Social hierarchy based on kinship was maintained through these years. Analyze the reasons for change or continuity 3rd THEME’S TOPIC SENTENCE Economics/Interactions Describe the theme at the beginning of the period Several cities emerged as clusters of economically specialized settlements surrounding a larger central town. Accompanying this unique urbanization, and no doubt stimulating it, was a growing network of indigenous West African commerce. The middle Niger flood-plain supported a rich agriculture and had a clay for pottery, but it lacked stone, iron ore, salt, and fuel. This scarcity of resources was the basis for long-distance commerce, which operated by boat along the Niger River and overland by donkey to the north and south.By the 500s C. E.
, there is evidence of an even wider commerce and at least indirect contact, from Mauritania in the west to present-day Mali and Burkina-Faso in the east. The introduction of the camel in 300 to 400 C. E. initiated more long-distance trade. Long-distance trade across the Sahara provided both incentive and resources for the construction of new and larger political structures. Key Changes and/or Continuities in theme from previous period Key Changes and/or Continuities in theme from previous periodEuropean and Chinese maritime expeditions touched on Africa during the 15th century, even as Islam continued to find acceptance in northern half of the continent. Europeans sought the wealth of Africa – gold, spices, silk, and more.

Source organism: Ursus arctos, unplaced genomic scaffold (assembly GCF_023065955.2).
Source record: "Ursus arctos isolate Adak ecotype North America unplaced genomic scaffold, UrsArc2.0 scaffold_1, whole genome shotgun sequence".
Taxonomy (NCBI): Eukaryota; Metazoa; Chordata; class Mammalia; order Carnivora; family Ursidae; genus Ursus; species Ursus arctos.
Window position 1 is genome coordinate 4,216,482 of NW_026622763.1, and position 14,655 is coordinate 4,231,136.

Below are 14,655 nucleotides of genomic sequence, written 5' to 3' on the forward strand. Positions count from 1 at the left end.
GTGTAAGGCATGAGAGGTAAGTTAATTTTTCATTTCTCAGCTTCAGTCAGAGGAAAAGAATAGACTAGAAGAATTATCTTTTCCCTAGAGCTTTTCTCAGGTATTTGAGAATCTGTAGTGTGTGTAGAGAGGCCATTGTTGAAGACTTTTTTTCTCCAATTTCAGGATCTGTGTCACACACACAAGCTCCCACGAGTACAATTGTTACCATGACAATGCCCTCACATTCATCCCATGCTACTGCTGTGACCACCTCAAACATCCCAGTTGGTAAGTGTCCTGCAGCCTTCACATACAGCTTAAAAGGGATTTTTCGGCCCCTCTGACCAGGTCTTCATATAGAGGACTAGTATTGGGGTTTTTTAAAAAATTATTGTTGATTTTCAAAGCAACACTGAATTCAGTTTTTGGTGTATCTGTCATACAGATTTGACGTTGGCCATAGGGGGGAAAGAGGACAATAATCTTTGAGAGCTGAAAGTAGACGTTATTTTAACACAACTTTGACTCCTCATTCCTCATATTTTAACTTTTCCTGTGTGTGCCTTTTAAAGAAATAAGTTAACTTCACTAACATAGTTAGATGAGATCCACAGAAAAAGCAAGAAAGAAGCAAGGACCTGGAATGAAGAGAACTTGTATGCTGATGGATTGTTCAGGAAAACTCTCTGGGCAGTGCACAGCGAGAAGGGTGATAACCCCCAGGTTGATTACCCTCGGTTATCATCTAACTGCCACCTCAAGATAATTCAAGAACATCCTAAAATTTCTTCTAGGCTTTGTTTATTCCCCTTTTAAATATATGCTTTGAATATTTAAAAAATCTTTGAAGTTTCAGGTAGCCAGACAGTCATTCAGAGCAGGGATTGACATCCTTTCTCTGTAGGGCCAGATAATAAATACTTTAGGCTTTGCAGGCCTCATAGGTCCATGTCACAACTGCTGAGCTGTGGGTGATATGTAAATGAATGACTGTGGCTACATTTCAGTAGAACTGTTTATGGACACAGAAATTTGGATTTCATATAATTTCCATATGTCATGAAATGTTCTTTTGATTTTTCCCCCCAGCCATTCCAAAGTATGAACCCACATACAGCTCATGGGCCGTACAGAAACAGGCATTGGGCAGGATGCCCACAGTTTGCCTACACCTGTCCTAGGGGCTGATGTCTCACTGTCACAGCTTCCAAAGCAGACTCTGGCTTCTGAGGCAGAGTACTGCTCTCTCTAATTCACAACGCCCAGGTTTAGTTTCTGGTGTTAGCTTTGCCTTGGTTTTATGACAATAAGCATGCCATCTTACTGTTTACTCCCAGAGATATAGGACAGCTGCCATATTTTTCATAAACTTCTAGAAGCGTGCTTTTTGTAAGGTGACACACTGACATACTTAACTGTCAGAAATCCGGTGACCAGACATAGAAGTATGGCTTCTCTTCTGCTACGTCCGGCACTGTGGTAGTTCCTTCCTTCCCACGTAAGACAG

Along the East African coast after 1000 C. E. , dozens of rival city-states linked the African interior with the commerce of the Indian Ocean basin. The kind of society that developed in any particular area depended on a host of local factors, including population density, trading opportunities, and interaction among culturally different peoples.The Swahili city-states were a key aspect to long-distance trade along the east coast of Africa (the Sea Roads). Make a statement about this topic in another region of the world. East Africa contributed raw materials and agricultural products globally.
Swahili’s interaction along the Sea Roads connected Africa to Indian Ocean world. Analyze the reasons for change or continuity A series of distinct and specialized economic groups shared authority and voluntarily used the services of one another, while maintaining their own identities through physical separation. Analyze the reasons for change or continuity CONCLUSION